A FATHER whose little girl survived a brain tumour will push his body to the limit when he takes on the Brighton Marathon.
Littlehampton man Grant Tester, of Selborne Road, will be running the marathon to raise vital funds for Chestnut Tree House children’s hospice, in Poling.
The father-of-three is using his daughter Poppy’s story as his inspiration to conquer the epic feat of endurance on April 12.
Grant said: “When we first received the news of Poppy’s brain tumour, we were completely numb. Fortunately for us, Poppy was treated very quickly and has made a rapid recovery.
“Knowing that there are children that are less fortunate than Poppy, living with life-limiting illnesses, I knew I had to offer something back as it could have been us needing the invaluable services that Chestnut Tree House provides.”
Poppy was first taken to the doctors in 2012 as she kept having absences and episodes of memory loss.
The GP referred her to hospital and she was quickly diagnosed with epilepsy and sent for an MRI scan. They then faxed the findings to King’s College Hospital, in London, for clarification.
The family met with a doctor a week later who explained that Poppy had a brain tumour,
Three weeks after the shock diagnosis, Poppy had a successful operation removing most of the tumour.
Now 11, she still receives regular checks every few months to check the remaining part of the tumour is not growing.
After the diagnosis, Grant undertook his first 10k for Chestnut Tree House and last year completed the Brighton Half Marathon.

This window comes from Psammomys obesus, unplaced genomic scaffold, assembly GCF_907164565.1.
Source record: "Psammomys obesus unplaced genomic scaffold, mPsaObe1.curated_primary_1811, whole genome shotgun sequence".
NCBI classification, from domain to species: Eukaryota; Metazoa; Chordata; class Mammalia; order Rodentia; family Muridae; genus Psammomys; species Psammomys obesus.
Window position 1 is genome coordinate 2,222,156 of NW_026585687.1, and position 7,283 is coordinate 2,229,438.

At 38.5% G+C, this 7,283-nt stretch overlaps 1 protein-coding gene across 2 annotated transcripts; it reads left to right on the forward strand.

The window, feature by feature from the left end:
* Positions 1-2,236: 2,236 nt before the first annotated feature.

He added: “I picked Chestnut Tree because it is a fantastic charity that helps people in really the most desperate need of help and relief. With three children, I try to imagine how I would feel if we ever needed the help from them and be in the situation that they are in, it really is every parents’ worse nightmare. It is also clear that the team there work relentlessly to raise funds putting on events such as the 10k seafront run and I just wish more people would get involved to make their work even more worthwhile.”
However, Grant said he is apprehensive about the daunting prospect of running the 26.2-mile course.
“My training is currently on plan; I only started again just before Christmas.
“I hadn’t done any running since the Brighton Half Marathon in February last year so it was a bit of a struggle to get back into the swing of things,” he said. “It is also hard to motivate yourself to do a run when you get home from work when it is wet and dark and the last thing you want to do is go for a run.”
Grant aims to raise £700 for the hospice. To sponsor him, see here.
To join Chestnut Tree House’s marathon team, see the charity’s website.